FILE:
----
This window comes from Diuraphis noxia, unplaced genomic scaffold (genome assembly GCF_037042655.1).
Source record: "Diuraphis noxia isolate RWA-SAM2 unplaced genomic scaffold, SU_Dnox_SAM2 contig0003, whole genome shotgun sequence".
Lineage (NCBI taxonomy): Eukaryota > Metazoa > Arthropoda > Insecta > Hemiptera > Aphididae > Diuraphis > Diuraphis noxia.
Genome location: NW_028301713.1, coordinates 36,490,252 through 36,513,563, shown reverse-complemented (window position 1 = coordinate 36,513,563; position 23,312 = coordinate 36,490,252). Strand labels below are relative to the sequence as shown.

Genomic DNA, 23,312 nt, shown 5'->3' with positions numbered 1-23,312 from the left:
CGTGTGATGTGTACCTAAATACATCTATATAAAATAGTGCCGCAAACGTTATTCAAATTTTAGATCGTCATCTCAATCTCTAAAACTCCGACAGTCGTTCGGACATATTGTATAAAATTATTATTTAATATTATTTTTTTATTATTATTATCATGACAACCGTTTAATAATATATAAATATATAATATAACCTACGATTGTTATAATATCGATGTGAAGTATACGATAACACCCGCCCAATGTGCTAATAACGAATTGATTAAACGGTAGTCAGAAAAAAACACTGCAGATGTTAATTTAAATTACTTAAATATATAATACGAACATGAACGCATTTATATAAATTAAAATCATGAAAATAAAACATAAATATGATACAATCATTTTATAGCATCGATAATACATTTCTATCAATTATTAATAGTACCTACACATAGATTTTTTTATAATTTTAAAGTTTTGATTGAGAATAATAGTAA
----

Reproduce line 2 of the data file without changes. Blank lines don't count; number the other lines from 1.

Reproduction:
Source record: "Diuraphis noxia isolate RWA-SAM2 unplaced genomic scaffold, SU_Dnox_SAM2 contig0003, whole genome shotgun sequence".